Villa d'Este in Tivoli
If you are in Rome and you have never seen Villa d’Este… it’s time that you did. If you are tourists in Rome, it is worth a trip to Tivoli to discover this architectural treasure. If you are at home and you want to get away for a romantic weekend, Tivoli and its Roman Villas are definitely to be considered. Because a stroll among the gardens and fountains of Villa d’Este… is simply not to be missed. Trust us. And read a bit about its history…
The creation of a masterpiece
It is not by chance that Villa d’Este can boast the title of UNESCO World Heritage Site.
It is an Italian Renaissance masterpiece that is still today an exceptional example of architecture and garden design, such that it is considered the finest example of ‘Italian gardens‘, capable of influencing the development and design of gardens all over Europe for their elegance and style. Villa d’Este was commissioned in 1550, to the architect Pirro Logorio, by Cardinal Ippolito d’Este, son of Lucrezia Borgia and nominated governor of Tivoli. Disappointed not to be elected Pope, he wished to reproduce the magnificence of the Roman and French courts, as well as those of Ferrara, and, above all, he wanted to imitate the splendour of Villa Adriana. Notwithstanding the “private” motivations behind his architectural choices, the fact remains that the theatrical beauty of the fountains, statues and water features made a great impression on the world of architecture, then as it continues to do today, and the Villa remains, even today, a magnificent example of innovation and originality.
The majestic Villa is made up of several apartments and a sumptuous piano nobile that was decorated and painted by numerous artists under the direction of Livio Agresti of Forlì. The outside of the Villa, with its splendid stairway entrance, and the internal frescoes are artistic features which have captivated connoisseurs and guests for centuries. The weight of the frescoes in the rooms of the villa is such that they give their names to the apartments. Indeed, the lower apartment is characterised by the Salone della Fontanina (Salon of the Little Fountain) and it is here, among the more important fresco depictions in the Sala di Passaggio (Passage Room), that you will find the painting of the plan of the Villa with the palace still under construction.
The wonderful garden of Villa d’Este includes terraces, sloping lawns, waterfalls, churches and beautiful fountains with spectacular water features.
The main entrance was located in front of the Church of San Pietro alla Carità, the cathedral of the palace’s central loggia.
Descending the majestic double stairway situated on the façade of the villa, you find yourself in the Main Path, whose mosaic paving and green gardens run for 200m, parallel to the front wall of the palace.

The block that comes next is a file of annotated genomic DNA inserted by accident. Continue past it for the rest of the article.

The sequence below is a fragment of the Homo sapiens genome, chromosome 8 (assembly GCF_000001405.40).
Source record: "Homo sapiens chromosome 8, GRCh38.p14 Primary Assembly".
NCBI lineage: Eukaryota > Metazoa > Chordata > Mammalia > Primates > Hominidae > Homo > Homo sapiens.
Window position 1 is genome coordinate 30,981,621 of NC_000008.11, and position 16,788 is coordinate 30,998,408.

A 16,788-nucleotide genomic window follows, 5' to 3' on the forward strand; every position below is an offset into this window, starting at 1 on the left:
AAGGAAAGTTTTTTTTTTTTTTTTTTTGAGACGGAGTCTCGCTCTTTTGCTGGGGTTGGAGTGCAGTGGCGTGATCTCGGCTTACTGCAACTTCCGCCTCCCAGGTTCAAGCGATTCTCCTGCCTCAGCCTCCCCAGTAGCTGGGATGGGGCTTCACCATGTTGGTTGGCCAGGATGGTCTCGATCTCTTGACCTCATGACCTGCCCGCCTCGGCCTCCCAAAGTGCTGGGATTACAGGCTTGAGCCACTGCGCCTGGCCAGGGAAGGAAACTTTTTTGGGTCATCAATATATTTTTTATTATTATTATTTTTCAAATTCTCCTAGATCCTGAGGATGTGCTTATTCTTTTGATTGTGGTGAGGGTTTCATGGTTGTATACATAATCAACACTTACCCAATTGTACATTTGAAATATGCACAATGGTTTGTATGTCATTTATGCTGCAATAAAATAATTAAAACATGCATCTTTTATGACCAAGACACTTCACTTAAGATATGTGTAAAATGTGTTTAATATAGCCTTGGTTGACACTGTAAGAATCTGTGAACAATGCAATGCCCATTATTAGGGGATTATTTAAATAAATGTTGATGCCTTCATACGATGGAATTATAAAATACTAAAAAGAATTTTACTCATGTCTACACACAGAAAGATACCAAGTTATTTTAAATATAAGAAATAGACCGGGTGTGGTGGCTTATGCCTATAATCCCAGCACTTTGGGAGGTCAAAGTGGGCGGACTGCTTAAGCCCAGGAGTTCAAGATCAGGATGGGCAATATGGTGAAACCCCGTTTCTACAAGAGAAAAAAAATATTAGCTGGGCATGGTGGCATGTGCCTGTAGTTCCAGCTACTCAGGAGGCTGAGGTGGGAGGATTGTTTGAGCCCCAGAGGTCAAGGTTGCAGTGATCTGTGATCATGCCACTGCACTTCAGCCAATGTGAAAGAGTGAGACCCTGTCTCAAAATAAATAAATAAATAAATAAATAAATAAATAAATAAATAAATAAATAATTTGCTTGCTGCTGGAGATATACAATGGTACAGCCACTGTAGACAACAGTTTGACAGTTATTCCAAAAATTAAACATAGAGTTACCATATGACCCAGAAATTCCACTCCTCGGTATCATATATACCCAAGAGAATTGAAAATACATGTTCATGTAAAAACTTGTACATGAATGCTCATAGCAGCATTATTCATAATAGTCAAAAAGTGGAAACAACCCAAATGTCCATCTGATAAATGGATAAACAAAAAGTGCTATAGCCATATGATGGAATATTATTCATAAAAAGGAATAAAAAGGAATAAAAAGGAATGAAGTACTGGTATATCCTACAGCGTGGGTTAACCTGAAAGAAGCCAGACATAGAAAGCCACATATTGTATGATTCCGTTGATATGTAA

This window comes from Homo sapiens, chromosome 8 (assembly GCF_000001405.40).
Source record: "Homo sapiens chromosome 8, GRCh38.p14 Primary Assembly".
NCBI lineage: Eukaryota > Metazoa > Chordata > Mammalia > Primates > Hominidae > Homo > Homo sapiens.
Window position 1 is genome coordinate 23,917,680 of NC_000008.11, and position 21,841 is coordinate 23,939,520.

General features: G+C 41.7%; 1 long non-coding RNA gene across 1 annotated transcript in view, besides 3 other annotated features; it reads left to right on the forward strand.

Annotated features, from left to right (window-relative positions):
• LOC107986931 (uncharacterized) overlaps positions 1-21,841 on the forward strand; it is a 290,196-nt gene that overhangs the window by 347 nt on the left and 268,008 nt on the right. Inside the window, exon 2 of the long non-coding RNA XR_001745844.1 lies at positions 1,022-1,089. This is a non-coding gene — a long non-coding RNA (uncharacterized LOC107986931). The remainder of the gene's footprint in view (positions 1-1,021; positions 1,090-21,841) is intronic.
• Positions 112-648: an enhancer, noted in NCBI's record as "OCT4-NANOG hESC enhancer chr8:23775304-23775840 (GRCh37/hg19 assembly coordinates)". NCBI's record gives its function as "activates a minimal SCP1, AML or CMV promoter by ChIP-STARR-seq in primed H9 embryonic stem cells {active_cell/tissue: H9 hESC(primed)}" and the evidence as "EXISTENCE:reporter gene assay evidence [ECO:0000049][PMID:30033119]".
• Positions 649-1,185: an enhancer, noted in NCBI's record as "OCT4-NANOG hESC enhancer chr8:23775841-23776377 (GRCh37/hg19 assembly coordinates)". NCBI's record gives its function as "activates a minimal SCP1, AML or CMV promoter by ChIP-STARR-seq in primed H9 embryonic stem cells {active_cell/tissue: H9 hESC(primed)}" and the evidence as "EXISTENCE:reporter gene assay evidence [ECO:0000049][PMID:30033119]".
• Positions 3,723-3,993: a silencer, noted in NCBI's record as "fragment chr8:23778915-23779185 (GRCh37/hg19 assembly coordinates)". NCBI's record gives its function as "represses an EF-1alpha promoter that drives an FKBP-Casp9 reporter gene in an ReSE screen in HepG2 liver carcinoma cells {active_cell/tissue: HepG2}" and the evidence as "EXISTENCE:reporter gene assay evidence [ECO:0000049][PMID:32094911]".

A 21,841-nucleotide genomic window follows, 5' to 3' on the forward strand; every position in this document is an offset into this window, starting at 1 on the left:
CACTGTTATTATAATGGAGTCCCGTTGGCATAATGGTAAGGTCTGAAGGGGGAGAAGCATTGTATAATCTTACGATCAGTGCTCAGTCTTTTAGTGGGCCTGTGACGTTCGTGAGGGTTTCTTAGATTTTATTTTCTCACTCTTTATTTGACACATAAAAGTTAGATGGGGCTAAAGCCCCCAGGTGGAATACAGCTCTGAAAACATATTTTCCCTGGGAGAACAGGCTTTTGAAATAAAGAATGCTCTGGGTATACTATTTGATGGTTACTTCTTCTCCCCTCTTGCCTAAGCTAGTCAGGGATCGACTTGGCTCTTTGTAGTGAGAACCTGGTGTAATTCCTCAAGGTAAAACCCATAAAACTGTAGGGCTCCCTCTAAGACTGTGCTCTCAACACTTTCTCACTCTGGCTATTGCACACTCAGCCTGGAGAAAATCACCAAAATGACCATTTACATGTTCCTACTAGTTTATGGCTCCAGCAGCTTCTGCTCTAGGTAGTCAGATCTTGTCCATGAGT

This main path ends with another architectural feature that was specifically requested by Cardinal Ippolito d’Este: the Gran Loggia, created to indulge the Cardinal’s desire for an open-air dining room. Even though, in reality, the loggia was never used as a dining room, today it is the chosen visitor meeting and resting place in the heat of the day, with a fabulous view over the Tiburtine countryside and a pleasantly cool atmosphere.
The Villa gardens also contain a Grotto of the Goddess Diana, decorated all over with mosaics, stucco and varnishes. The paving, however, as can still be seen in some parts, was adorned with colourful majolicas and varying ornamental decorations. The beautiful statues that “adored” the grotto represent the two Amazon goddesses, Diana and Minerva. Bought by Pope Benedict XIV, they can be found today in the Museo Capitolino in Rome.
The Rotonda dei Cipressi (Cypress Circle) is one of the most admired areas of the Villa d’Este gardens: it is located in the lowest part of the garden, near to the original palace entrance. It is a circular area, surrounded by enormous cypress trees.
The Fountains of Villa d’Este
The gardens of Villa d’Este boast some spectacular fountains. Just think that Ippolito II d’Este employed two French fountain makers to create the designs for the Villa grounds.
And so… here are a few interesting facts:
- The Main Path through Villa d’Este, which joins the oval fountain of Tivoli to the fountain dedicated to Rome, is symbolic of the ties between the town and the Capital
- The ancient wall fountain, which is found all along the path, is full of symbolism: it represents the three rivers that travel from Tivoli to Rome.
- The main fountain, known as the Fontana di Tivoli or Fontana Principalissima (The Most Important Fountain), represents the region itself, simulating the mountains, the Sibilla and the great waterfall of the Aniene in the old town centre of Tivoli.
- Bernini was so struck by the splendour of the Villa that he wanted to pay homage with a piece of his work, which is located within the Villa: a fountain whose mosaics represent this homage to the beauty and magnificence of the Villa and its park.
- The Fontana dell’Organo (Organ Fountain), originally called the Fontana del Diluvio (Rainfall Fountain), is truly something special: it was built using an innovative system called the hydraulic organ. The mechanism was designed to create a musical fountain. Indeed, within the fountain there is an air and water activation system that can produce musical sounds. Even today, the system within the magnificent fountain works perfectly and, as the water falls, the organ produces charming tunes that permeate the pathways and gardens of Villa d’Este.
“…wherever you lay your eyes, water spouts in so many different ways and with such splendid artistry that there should be no similar place in all the earth that should not be far inferior…” (Letter from Uberto Foglietta to Flavio Orsino, 1569).
Villa d’Este. If you want a breathtaking experience.
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